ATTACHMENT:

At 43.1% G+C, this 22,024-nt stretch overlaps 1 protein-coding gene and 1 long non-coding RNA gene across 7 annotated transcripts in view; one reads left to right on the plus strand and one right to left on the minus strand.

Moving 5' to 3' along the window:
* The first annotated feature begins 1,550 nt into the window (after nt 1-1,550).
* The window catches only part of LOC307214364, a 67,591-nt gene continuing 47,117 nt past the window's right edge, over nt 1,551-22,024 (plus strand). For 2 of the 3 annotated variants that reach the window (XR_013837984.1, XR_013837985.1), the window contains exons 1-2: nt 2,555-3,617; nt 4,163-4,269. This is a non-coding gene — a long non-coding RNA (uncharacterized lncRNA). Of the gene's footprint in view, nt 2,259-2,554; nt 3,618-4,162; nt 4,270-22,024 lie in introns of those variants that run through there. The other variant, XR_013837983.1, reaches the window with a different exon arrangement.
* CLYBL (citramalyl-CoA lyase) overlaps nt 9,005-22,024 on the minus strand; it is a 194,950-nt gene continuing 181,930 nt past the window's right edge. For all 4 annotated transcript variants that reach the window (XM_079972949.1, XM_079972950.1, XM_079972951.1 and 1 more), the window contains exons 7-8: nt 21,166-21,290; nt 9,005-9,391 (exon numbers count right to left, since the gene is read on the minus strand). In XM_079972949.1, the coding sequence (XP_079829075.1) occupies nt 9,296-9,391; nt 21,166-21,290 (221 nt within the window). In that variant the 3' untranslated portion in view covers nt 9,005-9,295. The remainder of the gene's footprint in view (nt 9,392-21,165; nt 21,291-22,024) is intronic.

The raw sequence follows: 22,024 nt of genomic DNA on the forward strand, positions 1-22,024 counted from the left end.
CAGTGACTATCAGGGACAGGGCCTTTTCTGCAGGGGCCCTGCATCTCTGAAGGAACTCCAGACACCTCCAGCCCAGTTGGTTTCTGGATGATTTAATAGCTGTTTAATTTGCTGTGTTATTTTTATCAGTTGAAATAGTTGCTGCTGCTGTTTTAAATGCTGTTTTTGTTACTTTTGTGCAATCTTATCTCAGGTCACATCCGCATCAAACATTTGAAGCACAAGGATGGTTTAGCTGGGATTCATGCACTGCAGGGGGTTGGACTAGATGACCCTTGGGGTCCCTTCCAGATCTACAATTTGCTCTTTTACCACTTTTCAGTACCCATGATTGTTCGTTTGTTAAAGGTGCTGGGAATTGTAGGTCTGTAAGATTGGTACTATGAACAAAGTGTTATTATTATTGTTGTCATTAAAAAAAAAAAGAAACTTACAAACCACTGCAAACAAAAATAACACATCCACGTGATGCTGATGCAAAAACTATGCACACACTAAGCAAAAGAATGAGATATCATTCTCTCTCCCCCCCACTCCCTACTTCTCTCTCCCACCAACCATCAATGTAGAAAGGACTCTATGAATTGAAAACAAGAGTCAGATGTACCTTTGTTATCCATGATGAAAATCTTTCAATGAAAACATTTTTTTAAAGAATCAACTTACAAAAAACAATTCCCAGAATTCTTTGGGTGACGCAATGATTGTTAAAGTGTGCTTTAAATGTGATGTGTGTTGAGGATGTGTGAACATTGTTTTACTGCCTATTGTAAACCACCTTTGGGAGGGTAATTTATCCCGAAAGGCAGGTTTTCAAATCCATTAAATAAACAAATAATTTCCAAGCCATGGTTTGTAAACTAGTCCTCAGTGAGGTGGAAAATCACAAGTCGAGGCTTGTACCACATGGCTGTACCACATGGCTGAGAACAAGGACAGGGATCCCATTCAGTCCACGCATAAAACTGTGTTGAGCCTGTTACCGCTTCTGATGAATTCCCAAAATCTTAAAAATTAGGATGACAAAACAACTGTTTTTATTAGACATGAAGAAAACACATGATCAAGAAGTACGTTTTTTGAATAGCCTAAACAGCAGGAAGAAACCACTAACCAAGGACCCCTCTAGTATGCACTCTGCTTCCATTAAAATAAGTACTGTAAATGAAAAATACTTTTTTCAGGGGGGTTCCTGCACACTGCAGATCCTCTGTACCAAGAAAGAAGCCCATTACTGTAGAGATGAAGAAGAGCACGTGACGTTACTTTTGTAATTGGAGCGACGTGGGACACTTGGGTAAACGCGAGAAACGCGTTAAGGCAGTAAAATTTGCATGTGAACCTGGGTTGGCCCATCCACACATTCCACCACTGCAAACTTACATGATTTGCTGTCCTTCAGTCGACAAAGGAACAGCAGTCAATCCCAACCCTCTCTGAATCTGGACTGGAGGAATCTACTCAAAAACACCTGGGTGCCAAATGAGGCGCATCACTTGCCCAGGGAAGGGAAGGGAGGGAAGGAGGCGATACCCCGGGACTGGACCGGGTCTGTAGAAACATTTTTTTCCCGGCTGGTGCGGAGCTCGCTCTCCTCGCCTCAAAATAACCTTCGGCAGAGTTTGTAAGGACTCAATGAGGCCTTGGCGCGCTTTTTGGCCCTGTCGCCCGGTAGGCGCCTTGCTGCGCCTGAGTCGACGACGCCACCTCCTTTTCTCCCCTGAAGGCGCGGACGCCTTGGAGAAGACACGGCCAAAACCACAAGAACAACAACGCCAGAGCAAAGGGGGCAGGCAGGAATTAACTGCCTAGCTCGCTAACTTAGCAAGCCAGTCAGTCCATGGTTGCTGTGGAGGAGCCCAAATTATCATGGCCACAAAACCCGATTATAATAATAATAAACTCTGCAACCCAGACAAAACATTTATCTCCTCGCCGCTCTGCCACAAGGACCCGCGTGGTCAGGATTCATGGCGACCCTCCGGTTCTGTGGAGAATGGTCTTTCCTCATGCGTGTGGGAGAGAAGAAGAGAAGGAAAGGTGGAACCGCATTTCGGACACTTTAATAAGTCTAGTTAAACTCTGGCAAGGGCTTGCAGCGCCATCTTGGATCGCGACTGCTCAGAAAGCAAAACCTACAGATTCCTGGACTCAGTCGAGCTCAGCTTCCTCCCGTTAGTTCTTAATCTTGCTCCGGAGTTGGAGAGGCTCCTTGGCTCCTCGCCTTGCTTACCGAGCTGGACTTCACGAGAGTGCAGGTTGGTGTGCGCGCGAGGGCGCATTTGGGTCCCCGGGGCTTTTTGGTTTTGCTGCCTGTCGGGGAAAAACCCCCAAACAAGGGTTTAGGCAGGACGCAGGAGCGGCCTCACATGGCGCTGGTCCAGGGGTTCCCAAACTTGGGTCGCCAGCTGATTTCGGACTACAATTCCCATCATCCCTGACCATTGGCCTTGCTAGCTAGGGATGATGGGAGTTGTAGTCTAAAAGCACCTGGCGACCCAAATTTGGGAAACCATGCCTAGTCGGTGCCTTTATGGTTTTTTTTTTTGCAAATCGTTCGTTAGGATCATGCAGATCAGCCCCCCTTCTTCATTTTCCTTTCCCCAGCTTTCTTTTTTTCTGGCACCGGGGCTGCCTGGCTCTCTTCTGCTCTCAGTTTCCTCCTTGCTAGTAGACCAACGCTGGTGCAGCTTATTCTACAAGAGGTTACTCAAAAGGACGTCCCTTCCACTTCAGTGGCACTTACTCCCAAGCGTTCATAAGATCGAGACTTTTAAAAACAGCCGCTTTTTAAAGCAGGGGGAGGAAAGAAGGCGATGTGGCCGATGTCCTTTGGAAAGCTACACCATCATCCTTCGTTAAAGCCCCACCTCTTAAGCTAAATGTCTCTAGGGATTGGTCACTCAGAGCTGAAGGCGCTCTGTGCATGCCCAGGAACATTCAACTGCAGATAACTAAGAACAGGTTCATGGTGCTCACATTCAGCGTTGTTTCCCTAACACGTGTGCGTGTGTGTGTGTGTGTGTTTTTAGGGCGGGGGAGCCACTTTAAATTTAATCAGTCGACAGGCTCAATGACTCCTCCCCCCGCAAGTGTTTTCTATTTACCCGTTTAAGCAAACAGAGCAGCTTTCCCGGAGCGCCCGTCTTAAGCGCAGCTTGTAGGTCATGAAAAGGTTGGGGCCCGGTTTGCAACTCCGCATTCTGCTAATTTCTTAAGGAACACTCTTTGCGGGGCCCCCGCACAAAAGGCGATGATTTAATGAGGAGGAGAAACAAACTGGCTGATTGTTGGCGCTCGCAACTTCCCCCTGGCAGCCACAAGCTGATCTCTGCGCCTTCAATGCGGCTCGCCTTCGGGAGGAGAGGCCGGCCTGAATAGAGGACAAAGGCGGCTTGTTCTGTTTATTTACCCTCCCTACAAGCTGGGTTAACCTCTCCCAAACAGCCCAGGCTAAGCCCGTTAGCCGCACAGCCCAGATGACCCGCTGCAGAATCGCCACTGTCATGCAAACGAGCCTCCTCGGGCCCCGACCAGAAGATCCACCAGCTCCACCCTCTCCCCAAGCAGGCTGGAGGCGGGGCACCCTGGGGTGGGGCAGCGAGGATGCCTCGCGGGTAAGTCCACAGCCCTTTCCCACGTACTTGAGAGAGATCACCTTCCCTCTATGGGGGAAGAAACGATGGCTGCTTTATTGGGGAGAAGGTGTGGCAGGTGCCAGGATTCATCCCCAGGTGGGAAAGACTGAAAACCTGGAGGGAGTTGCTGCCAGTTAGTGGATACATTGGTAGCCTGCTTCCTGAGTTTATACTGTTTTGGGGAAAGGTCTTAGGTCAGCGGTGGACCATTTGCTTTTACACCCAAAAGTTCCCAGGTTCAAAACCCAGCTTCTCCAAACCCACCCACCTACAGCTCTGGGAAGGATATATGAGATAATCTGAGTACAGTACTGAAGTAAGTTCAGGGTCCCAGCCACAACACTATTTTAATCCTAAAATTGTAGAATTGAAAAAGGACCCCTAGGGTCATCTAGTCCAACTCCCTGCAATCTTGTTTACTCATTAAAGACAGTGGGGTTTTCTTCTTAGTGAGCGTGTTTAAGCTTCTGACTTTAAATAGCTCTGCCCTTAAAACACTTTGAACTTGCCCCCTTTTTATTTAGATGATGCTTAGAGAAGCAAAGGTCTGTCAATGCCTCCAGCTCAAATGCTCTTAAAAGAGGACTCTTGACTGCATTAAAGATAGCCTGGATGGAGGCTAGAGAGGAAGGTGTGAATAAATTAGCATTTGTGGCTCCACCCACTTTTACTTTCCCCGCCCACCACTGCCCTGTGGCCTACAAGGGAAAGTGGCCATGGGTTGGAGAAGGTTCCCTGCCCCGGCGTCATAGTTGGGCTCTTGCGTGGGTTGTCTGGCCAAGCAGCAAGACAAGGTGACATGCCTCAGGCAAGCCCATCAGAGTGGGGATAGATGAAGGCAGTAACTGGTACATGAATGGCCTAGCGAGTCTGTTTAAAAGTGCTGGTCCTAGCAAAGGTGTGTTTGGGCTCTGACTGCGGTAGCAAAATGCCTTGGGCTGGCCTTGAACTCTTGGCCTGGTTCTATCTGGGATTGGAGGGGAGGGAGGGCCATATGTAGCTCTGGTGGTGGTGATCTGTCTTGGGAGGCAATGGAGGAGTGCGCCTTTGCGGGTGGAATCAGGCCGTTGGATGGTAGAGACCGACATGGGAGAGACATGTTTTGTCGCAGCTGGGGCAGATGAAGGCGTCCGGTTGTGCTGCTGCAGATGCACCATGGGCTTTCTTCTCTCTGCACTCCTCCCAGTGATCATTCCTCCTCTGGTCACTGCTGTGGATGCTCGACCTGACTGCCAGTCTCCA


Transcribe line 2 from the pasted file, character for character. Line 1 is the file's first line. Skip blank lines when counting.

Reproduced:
Moving 5' to 3' along the window: